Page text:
Ro­bots to aid tourists, clean floors at SK air­port

Ro­bot es­corts trav­el­ers to their gates

Kuwait Times - - TECHNOLOGY -

Ro­bots will start roam­ing South Korea’s largest air­port this sum­mer, help­ing trav­el­ers find their board­ing gates and keep its floors clean as the coun­try pre­pares for its first Win­ter Olympics game. Start­ing this month, Troika, a self-driv­ing ro­bot made by LG Elec­tron­ics, will rove the In­cheon In­ter­na­tional Air­port, telling trav­el­ers how long it takes to get to board­ing gates and es­cort­ing them to their flights. A jumbo clean­ing ro­bot will help clean­ing staff swab the wide ex­panses of floors in the air­port west of Seoul.

Troika, about the size of a young teen, is equipped with a rec­tan­gu­lar dis­play on its front that looks like a gi­ant smart phone screen and can show flight in­for­ma­tion, an air­port map and weather data. Its partly rounded head has a flat touch screen face that dis­plays blink­ing or smil­ing eyes or in­for­ma­tion. The guid­ing bot re­sponds to its name. Trav­el­ers can insert their tick­ets into its scan­ner to get flight in­for­ma­tion, and Troika will then ask if they want to be es­corted to their gates, warn­ing lag­gards to “Please stay closer so I can see you.”Troika’s de­but piqued the in­ter­est of many in the air­port. Heads swiveled and chil­dren ap­proached with cu­rios­ity as the 140-cen­ti­menter ro­bot with its white body and black screens glided through the ter­mi­nal. Robotics is gain­ing ground in South Korea, where many big busi­nesses are au­tomat­ing fac­tory pro­duc­tion lines. South Korean re­searchers have won awards in in­ter­na­tional ro­bot com­pe­ti­tions. In 2015, South Korea’s Team KAIST beat the US and Ja­pan to win the DARPA Robotics Chal­lenge with a hu­manoid that com­pleted tasks with­out los­ing bal­ance.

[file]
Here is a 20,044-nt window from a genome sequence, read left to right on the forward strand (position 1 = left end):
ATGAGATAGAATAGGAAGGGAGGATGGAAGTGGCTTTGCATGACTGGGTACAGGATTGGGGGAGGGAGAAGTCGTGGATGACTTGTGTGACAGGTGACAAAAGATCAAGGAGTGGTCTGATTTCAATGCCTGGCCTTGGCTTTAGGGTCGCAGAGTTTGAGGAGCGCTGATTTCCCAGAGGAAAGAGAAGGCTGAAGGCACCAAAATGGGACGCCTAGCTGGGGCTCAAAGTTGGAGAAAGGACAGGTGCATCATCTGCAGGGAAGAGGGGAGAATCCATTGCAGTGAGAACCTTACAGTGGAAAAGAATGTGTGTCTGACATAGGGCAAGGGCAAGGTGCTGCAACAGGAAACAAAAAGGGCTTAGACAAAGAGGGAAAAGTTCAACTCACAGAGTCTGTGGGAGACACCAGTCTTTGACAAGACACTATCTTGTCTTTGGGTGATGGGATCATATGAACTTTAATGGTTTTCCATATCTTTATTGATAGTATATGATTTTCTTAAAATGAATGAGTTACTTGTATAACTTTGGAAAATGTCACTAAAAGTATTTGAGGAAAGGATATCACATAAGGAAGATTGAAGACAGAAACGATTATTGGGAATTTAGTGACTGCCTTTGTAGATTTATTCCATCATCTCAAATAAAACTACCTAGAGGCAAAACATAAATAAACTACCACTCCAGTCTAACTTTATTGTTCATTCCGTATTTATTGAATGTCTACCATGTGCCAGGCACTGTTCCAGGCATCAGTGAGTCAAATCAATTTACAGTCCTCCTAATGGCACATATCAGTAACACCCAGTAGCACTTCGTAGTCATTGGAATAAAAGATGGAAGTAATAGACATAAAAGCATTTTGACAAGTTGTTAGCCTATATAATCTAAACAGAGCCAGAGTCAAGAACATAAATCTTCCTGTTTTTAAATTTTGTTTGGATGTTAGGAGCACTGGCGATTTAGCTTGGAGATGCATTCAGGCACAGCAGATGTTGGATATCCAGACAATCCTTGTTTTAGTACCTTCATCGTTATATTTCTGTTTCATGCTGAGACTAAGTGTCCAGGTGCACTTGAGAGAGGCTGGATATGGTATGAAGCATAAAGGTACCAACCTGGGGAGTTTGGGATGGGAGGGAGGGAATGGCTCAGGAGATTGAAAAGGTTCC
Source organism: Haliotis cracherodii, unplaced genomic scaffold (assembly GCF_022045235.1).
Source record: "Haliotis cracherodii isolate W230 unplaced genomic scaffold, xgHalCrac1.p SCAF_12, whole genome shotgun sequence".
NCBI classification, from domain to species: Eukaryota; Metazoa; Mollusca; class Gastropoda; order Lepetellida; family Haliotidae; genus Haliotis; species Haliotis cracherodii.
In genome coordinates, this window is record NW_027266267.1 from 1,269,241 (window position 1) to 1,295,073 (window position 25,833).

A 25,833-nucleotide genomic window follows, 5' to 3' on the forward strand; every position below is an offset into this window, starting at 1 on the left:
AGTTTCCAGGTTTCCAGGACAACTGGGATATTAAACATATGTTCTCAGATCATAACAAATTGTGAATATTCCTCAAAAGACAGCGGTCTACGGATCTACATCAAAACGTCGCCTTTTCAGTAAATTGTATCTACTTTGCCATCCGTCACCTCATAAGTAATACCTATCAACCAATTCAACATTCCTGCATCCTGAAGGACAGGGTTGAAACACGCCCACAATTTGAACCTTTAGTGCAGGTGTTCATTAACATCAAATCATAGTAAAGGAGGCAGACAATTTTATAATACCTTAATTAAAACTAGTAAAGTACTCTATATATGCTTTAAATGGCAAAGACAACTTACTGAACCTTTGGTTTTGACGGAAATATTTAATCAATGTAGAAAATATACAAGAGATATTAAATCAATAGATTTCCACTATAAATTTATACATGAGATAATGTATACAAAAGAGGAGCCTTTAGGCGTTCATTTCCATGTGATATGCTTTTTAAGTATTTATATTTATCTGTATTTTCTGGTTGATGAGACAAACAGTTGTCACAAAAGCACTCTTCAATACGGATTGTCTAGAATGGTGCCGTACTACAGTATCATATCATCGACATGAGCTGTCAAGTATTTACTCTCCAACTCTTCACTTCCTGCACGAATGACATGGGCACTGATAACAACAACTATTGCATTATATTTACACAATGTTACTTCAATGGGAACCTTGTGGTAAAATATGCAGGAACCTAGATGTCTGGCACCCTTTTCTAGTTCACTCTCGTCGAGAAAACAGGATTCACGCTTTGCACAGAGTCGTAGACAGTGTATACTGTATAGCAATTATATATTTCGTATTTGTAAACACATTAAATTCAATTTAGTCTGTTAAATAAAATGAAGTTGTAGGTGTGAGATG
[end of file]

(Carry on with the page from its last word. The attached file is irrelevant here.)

Ser­vice-ori­ented

But South Korea has been slow to in­tro­duce hu­man-like ro­bots or in­ter­ac­tive ro­bots in pub­lic places like ho­tels or stores, un­like its neigh­bor­ing Ja­pan where Softbank’s hu­manoid Pep­per is no stranger. In­cheon In­ter­na­tional Air­port Corp. be­lieves it is the first to in­tro­duce such ser­vice-ori­ented ro­bots in a South Korean pub­lic space. An­other state-owned air­port op­er­a­tor, Korea Air­ports Corp., which op­er­ates 15 in­ter­na­tional air­ports in South Korea but not In­cheon air­port, also has teamed up with lo­cal com­pa­nies to in­tro­duce air­pu­ri­fy­ing ro­bots to mea­sure air qual­ity and clean ter­mi­nals.

In­cheon In­ter­na­tional Air­port Corp. said in a state­ment that it does not ex­pect the ro­bots to re­place hu­man work­ers, but just to help, es­pe­cially with overnight shifts and phys­i­cally de­mand­ing tasks. Fu­ture plans in­clude de­ploy­ing ro­bots to ad­vise trav­el­ers about items that are banned on flights, serve food in air­port lounges and carry cargo. South Korea ex­pects the ro­bots to bur­nish its rep­u­ta­tion as a tech­nol­ogy leader when the coun­try hosts the 2018 Win­ter Olympics in Pyeong Chang. But its maker LG is still work­ing out the kinks.

Troika can rec­og­nize its lo­ca­tion in­side the air­port ter­mi­nal and nav­i­gate around passers-by and ob­sta­cles, said Kim Hy­oun­grock, the chief re­search engi­neer at LG Elec­tron­ics who over­saw the ro­bot’s de­vel­op­ment. It’s meant to be a fast learner: By July, Troika will be speak­ing English, Korean, Chi­nese and Ja­panese, Kim said. How­ever the ro­bot can only per­form a few sim­ple tasks it has been pro­grammed to carry out. Dur­ing a re­cent test run it failed to rec­og­nize some voice com­mands, such as when Amethyst Ma of San Jose, Cal­i­for­nia, asked how she and her kids could catch a bus to the city. Still, such ma­chines could be quite use­ful for over­seas trav­el­ers, Ma said. “It’s be­com­ing com­mon in a lot of pub­lic places so that’s why I came to it right away,” she said. “It’s a source of in­for­ma­tion, es­pe­cially if we don’t speak the lo­cal lan­guage.” —AP

IN­CHEON: In this photo, Troika, a self-driv­ing ro­bot made by LG Elec­tron­ics, moves around for vis­i­tors at the In­cheon In­ter­na­tional Air­port in In­cheon, South Korea. —AP pho­tos

IN­CHEON: In this photo, LG Elec­tron­ics clean­ing ro­bot moves to clean the floor at the In­cheon In­ter­na­tional Air­port in In­cheon, South Korea.

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